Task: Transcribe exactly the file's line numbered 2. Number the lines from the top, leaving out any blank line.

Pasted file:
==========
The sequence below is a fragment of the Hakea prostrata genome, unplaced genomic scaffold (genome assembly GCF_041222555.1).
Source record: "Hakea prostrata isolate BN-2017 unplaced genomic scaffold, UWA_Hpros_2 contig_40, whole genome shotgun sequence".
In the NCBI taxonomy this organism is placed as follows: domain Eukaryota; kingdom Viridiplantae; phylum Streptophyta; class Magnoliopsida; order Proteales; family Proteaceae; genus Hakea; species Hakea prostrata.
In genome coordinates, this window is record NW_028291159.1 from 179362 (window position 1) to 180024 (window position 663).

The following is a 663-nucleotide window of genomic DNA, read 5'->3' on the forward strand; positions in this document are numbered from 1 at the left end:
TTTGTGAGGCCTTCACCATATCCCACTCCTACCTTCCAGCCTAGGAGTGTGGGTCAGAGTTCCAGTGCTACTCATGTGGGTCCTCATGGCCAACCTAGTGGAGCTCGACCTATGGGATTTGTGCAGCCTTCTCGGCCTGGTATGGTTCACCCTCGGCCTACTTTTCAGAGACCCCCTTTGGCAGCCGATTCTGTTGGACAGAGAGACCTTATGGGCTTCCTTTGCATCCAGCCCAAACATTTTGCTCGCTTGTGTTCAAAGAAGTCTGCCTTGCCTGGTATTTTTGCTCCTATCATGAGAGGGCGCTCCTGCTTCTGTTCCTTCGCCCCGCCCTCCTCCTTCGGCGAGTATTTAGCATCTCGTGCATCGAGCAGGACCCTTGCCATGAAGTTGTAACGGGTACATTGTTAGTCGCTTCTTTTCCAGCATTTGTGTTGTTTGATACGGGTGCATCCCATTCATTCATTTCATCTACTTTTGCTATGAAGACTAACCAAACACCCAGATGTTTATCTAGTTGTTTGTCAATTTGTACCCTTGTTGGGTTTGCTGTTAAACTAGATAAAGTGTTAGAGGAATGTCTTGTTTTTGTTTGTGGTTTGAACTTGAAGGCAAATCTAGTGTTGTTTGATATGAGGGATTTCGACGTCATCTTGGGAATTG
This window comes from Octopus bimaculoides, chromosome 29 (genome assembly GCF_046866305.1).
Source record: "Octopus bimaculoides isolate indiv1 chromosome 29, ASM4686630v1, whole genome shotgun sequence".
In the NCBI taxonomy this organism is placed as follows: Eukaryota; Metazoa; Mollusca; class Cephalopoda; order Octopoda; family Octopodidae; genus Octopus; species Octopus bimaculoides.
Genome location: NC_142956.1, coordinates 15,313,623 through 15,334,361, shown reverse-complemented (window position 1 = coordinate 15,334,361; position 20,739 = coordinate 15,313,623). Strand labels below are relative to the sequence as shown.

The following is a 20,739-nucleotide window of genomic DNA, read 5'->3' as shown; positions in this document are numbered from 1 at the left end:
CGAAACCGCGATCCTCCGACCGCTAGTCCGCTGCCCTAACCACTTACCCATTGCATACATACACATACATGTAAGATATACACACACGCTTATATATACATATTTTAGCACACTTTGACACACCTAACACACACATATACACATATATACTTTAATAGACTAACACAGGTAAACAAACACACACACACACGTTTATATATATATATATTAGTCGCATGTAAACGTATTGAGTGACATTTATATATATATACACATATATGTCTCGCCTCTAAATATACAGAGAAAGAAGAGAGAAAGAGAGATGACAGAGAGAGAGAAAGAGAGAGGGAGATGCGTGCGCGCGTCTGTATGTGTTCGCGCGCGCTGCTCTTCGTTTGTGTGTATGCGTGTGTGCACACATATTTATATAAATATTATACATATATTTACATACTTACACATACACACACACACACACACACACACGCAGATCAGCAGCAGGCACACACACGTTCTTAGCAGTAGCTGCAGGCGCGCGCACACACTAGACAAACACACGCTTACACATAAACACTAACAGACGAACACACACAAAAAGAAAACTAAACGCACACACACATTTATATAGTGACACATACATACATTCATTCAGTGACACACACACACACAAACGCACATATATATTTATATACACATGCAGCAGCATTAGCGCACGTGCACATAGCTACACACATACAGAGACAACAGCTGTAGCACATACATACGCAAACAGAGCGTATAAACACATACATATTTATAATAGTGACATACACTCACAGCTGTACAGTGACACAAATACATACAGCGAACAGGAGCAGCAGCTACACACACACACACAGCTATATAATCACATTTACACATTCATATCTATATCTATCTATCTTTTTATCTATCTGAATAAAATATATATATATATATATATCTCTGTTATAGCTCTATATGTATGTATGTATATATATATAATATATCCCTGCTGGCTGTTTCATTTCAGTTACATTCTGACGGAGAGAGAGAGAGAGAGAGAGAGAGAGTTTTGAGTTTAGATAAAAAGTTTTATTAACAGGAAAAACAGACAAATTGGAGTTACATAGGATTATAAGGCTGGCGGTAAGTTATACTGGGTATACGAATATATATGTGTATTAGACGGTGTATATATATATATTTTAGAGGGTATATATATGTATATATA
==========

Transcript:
Source record: "Hakea prostrata isolate BN-2017 unplaced genomic scaffold, UWA_Hpros_2 contig_40, whole genome shotgun sequence".